In this case, Crankshaft's entire gang of ancient cronies is wracked with torment. Personally, I was hoping that this would lead to a storyline where, in order to win the game, the players of the Senior League hacked off their remaining functional limbs and stitched together a Frankenstein's monster to play shortstop. Sadly, that did not happen, and the rest of the month was just devoted to more comics about old people complaining about being alive.
Crankshaft, July 6:
Of course, there is the rare occasion when amusement and crippling pain come together in the strip, like Panel 2 above. It's not just that it's fun to watch Batiuk and artist Chuck Ayers torment the aged misanthrope they've slapped up there as a protagonist (it happens often enough that it's lost a bit of its charm), but that the sassy hip he's throwing out there makes it look like Crankshaft has somehow injured himself while dancing to "Single Ladies."
Crankshaft, July 7:
Two pretty amazing things about this strip. One: Crankshaft's daughter, Pam, is positively gleeful at her father's pain even as she's called upon to tend to his misshapen torso, to the point where she's suggesting that God Himself
is wreaking vengeance upon him for the hubris displayed by an attempt to weed the garden. What's more, according to Pam, His mocking laughter reverberates through the Crankshaft household as He reaffirms the natural order of things.
Two: Crankshaft is in such pain that he is expressing a desire to remove himself from the sight of God in order to end his suffering.
Crankshaft, July 28:
Speaking of affronts to God, here's a topless Ed Crankshaft getting a massage. Don't mind me, I'll just be barfing everywhere.
Crankshaft, July 23 & 24:
Okay, these may not be "depressing" in the traditional sense, but there is no possible way that I could let these two strips pass without comment. If you're a regular FunkyWatch reader, you'll already be painfully familiar with the fact that Batiuk relies heavily on puns and malapropisms for his Crankshaft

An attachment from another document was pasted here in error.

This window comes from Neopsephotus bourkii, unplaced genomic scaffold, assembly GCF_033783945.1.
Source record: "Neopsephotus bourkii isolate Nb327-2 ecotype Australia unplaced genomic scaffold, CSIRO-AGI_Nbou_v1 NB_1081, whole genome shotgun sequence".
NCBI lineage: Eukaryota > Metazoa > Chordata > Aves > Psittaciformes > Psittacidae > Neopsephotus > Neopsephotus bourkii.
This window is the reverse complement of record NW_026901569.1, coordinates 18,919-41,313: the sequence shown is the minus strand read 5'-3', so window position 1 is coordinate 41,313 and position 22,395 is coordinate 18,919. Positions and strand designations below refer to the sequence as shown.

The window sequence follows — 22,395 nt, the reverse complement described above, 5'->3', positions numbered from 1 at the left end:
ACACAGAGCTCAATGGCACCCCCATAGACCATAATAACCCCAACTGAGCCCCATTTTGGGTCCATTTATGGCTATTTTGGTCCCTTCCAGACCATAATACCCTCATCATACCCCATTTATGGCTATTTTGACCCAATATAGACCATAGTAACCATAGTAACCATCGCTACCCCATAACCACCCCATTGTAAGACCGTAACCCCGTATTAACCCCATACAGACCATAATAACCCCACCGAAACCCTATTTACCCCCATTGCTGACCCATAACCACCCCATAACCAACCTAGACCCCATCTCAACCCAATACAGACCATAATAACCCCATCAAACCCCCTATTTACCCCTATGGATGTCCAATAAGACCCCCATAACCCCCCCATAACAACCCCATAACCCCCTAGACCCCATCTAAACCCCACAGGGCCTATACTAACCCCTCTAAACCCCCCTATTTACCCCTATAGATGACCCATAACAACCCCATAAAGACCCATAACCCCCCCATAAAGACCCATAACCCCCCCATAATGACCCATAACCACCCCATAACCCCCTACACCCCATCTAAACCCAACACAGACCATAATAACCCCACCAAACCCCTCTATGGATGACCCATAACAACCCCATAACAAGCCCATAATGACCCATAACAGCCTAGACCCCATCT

punchlines -- they are, in fact, one of the major sources of suffering in my life. But this? This defies all logic and reason.
In the first strip, Sue apparently hears "Working on a project with Habitat For Humanity" as "Get a Tat From Manny." That is a long, long way to go for that joke, but it works well enough by Crankshaft's usual standards, if not anything people would actually consider to be comedy. Then we get to the second part of the Sue's Tattoo From Manny Saga.
I have no idea what is going on in this comic. I spent an hour today -- an hour, no exaggeration -- trying to figure out what she could've possibly misheard "labor" as. There's nothing in the frame that gives any indication and "Habitat For Humanity" / "Get a Tat From Manny" is so far removed from a rational line of thought that I can't begin to puzzle it out. Neighbor? Saber? Rolling papers?! Are these old people smoking drugs?!
I can't deal with this anymore. Let's get back to Funky
and see how they did on that mountain.
Funky Winkerbean, July 30:
Because it just wouldn't be a Funky Winkerbean story without a reference to Les's dead first wife, Les apparently schlepped a photograph of Lisa all the way up to the summit of Mt. Kilimanjaro and left it in a box there. I'm really not sure what this is supposed to mean, but given that Lisa's been omnipresent in the strip of late through ghostly phone calls and the occasional VHS tape, I'm really hoping this means that Les is finally ready to move on. If nothing else, "I left her memory on a mountaintop in Africa" is that perfect blend of pompous and ridiculous that makes him so punchable.
Really, though, I'm just impressed that he managed to get a cell phone signal AT THE SUMMIT OF MT. KILIMANJARO
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Much like CliffsNotes, FunkyWatch is an aid to reading Funky Winkerbean and not a replacement. If you can handle the despair, follow along daily at Oregon Live or your local newspaper